If you plan well and pay attention, travel should be exciting, relaxing, and informative.
What travel brochures fail to warn us is that it also is the ideal route to gain weight.
I should know. I packed more slacks and skirts than I care to admit for this two-month trip south and not one of them has the comfortable fit that they did when I left Toledo on Christmas Eve.
My intentions are always good. I try to rent a place with a kitchen so that I can prepare meals and avoid restaurant costs and calories. Even if there isn’t a full kitchen, most motel rooms are now furnished with a microwave oven and a small refrigerator, which is adequate if you truly want to prepare a meal in your room with frozen products.
But other than to re-heat leftovers from a restaurant meal I simply can’t stay in and cook. Right now I have four leftover coconut shrimp, a rack of ribs, and zucchini cakes.
My new eating-out plan is intended to curb weight gain. Because appetizers and desserts seem to be my main interest on restaurant menus, I limit most orders to those two courses. Luckily, I am still able to scout recipes
Two appetizers that were shared with other diners can easily be tried at home to serve at a casual gathering of friends. On the menu at Speakeasy in downtown Aiken, S.C., a high stack of chips, layered with bacon chips, scallions, and gorgonzola crumbles, is heated just enough to soften the cheese slightly. Blue cheese crumbles could be substituted.
Poutine, the stacked french fries appetizer at Manuel’s in North Augusta, Ga., was the saving grace of an otherwise disappointing and costly dinner. Like the layered chips, the french fries appetizer can be easily prepared. Hot from the fryer, french fries were layered with mushrooms, andouille sausage slices, bacon, garlic, and onion. The glue to hold it together was beef gravy nicely seasoned with mustard seeds that drizzled through the fries and other goodies.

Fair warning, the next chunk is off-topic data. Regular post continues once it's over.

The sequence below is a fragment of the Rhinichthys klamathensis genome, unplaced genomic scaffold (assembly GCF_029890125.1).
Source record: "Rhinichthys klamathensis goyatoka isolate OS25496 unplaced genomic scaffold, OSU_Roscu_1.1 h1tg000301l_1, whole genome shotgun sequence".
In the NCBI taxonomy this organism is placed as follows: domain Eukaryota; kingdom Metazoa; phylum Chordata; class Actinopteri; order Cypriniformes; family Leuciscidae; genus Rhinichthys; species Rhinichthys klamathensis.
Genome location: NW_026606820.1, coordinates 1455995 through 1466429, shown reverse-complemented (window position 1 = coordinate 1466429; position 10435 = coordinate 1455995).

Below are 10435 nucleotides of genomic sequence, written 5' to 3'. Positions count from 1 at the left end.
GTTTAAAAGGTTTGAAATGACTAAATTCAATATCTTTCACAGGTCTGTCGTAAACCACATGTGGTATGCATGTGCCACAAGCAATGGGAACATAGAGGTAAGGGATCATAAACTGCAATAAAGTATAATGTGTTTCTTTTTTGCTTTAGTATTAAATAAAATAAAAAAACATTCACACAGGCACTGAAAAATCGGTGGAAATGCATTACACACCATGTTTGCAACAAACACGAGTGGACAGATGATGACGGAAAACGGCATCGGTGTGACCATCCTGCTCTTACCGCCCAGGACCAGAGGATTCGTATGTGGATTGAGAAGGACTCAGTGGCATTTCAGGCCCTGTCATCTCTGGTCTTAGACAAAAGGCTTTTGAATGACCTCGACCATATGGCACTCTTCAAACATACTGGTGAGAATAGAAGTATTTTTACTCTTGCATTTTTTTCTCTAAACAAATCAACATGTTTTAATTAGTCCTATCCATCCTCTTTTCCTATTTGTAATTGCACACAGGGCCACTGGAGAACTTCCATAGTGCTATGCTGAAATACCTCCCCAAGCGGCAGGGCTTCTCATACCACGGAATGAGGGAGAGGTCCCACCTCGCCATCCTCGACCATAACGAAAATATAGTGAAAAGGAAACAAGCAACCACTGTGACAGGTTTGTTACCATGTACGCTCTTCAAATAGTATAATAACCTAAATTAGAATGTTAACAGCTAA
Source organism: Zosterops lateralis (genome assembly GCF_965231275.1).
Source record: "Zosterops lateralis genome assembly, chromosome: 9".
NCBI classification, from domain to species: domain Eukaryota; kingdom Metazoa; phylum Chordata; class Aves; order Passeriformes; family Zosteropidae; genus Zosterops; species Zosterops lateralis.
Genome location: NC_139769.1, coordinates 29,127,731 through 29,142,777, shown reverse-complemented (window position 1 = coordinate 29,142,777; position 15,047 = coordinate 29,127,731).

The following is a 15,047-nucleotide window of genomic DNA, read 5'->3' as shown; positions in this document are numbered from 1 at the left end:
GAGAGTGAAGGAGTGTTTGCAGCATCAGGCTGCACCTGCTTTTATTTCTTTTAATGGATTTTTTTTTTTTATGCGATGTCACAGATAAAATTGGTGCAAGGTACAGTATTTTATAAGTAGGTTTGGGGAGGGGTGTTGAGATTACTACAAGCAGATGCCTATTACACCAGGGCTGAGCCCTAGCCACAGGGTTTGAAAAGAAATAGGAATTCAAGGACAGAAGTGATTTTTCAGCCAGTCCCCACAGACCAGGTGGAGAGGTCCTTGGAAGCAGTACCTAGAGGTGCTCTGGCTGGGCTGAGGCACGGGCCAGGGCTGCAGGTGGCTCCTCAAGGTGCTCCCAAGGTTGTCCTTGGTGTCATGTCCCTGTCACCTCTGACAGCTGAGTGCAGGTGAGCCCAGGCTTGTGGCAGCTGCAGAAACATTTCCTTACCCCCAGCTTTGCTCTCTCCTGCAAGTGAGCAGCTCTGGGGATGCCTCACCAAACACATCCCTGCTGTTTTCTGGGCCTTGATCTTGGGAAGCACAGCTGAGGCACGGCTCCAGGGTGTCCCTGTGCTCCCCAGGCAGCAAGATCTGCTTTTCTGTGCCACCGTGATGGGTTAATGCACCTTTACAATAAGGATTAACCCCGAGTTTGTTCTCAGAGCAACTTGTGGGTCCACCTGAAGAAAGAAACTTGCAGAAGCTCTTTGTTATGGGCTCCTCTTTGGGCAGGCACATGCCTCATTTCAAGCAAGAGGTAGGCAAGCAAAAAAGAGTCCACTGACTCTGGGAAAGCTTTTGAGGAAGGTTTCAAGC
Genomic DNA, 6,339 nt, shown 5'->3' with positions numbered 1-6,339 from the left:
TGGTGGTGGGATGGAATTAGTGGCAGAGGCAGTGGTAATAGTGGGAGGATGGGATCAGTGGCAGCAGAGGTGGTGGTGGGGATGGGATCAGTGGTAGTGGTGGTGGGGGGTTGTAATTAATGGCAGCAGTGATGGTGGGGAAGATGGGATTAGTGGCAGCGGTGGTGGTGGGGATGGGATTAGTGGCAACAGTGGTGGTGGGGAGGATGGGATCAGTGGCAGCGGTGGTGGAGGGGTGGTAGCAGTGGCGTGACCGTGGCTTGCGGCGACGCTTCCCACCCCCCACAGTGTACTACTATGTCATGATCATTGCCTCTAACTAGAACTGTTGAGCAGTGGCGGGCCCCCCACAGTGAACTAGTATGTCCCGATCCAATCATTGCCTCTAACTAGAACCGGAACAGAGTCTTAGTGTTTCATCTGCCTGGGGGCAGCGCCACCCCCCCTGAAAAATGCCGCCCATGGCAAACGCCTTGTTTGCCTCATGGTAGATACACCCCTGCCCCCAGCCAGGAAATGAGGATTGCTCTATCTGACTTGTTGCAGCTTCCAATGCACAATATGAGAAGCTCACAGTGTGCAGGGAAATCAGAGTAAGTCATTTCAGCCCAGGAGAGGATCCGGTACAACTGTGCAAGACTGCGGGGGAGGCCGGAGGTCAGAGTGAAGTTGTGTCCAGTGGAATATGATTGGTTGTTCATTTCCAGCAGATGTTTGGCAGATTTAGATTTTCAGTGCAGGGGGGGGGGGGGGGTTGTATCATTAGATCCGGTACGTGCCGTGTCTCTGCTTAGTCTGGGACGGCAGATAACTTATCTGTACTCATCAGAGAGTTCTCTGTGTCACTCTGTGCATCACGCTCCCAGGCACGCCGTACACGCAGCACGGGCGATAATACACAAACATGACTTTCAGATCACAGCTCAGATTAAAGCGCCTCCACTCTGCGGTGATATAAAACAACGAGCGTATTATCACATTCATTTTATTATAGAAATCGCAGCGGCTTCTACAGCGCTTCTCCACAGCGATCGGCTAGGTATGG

During the annual Aiken visit I have excellent dining guides — Richard Enk and Gene Roach, who moved from Toledo to Aiken 13 years ago. I enjoy meeting them for Sunday brunch at the Willcox, a stately hotel that joins two identical historic mansions.
The creative menu guarantees to make brunch more interesting than the usual bacon and eggs or waffle. I chose the Sweet Potato Hash, a hot and colorful mixture of sweet potatoes, pastrami, baby kale, and red onion, topped with two poached eggs.
Before leaving Aiken, I stopped at Betsy’s On the Corner to thank owner Betsy Simons for contributing to my weight gain and to ask for her recipe for Triple Crown Pie.
I prefer to eat at the counter at Betsy’s as I do in most restaurants when I am alone. Betsy’s counter is lined with sweet temptations ranging from buttermilk and raspberry pies to four-layer cakes and brownies.
All of the sweets are baked by Betsy from scratch recipes after the restaurant closes in the evening. I have yet to have lunch or dinner there without adding pie or cake with ice cream.
Betsy named the rich chocolate pecan pie Triple Crown in recognition of Aiken’s popular Triple Crown that opens March 15 with seven thoroughbred races.
A close cousin to pecan pie, by any name it is well worth making and sharing with friends. Add whipped cream or ice cream. I do.
Triple Crown Pie
1 9-inch unbaked pie shell
4 eggs, beaten very well
1 cup sugar
¾ cup dark corn syrup
1 teaspoon vanilla
¼ teaspoon salt
1 tablespoon bourbon
½ cup butter, melted
1 cup chocolate chips
1 cup chopped pecans
Preheat oven to 350 degrees.
Beat eggs until frothy. Mix in sugar,syrup, vanilla, bourbon, and salt.
Slowly add melted butter and mix it in thoroughly. Stir in chocolate chips and pecans.
Spoon into unbaked pie shell. Bake 30 to 40 minutes until it is soft, but be sure the center is set. Serve warm with vanilla ice cream.
Mary Alice Powell is a retired Blade food editor. Contact her at: email@example.com
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